A DANGEROUS driver who led police on a high speed chase failed to persuade a jury he had not been at the wheel.

Andrew Welsh, 29, of Poplar Lea, Brandon, was convicted of dangerous driving and driving while disqualified, following a Durham Crown Court trial, last month.

It followed a hazardous high-speed police chase from Stonebridge, on the A690, near Durham, ending on rear gardens in Briar Avenue, Brandon, in the early hours of November 10, last year.

When the Nissan Qashqai came to a halt, the occupants fled, but Welsh, who emerged from the driver’s door, was apprehended.

Disqualified from driving at the time, he said he was a rear-seat passenger, but on stopping, the driver urged the others to swap seats.

He claimed he followed that instruction, but then they all got out of the car, anyway.

The jury did not accept his account and returned guilty verdicts.

As Welsh appeared in the dock for the second and final day of the trial, on September 13, suffering a blackeye, plus other injuries apparently received overnight, Judge Jonathan Carroll adjourned sentence to allow him to receive medical treatment.

Granting him bail, however, the judge warned the defendant to expect to receive a prison sentence on his return, and, should he fail to appear, he would be sentenced in his absence.

When the case was called into Judge Carroll’s court for the sentencing hearing, Welsh failed to appear.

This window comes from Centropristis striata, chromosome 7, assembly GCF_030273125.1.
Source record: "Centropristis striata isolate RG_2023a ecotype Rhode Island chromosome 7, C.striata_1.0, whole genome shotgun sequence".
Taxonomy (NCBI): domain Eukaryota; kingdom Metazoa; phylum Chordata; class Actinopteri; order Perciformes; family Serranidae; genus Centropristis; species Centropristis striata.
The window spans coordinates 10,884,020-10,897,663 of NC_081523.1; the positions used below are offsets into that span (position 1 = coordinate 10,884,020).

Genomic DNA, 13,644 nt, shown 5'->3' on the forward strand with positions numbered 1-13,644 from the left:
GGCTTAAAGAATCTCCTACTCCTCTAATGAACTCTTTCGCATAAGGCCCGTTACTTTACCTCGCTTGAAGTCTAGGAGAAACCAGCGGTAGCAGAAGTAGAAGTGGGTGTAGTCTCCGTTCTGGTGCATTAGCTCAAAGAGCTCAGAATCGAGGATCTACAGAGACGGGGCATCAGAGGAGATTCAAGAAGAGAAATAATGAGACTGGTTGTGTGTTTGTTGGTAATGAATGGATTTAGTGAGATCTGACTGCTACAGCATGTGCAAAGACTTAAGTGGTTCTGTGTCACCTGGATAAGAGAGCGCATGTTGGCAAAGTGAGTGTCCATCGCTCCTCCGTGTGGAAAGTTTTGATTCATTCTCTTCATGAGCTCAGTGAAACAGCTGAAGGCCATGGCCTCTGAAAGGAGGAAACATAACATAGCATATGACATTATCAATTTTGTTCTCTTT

Judge Carroll said, as he had warned the defendant, he would pass sentence in his absence.

Rod Hunt, in mitigation said following the jury’s verdict and his client’s absence, there was little he could say on his behalf.

But, he added: “Thankfully, there were no injuries arising from this.”

Judge Carroll imposed a 20-month prison sentence in Welsh’s absence.

He also issued a bench warrant for his arrest, but, later in the morning, the defendant did appear at court, apologising for his late arrival, having missed his bus.

Explaining he had already passed a prison sentence, the judge told him: “This was a really serious piece of dangerous driving, at speed in residential areas.

“Despite the time, someone could have been killed, not least you or your passengers.”

The judge also told Welsh he was banned from driving for two years and ten months.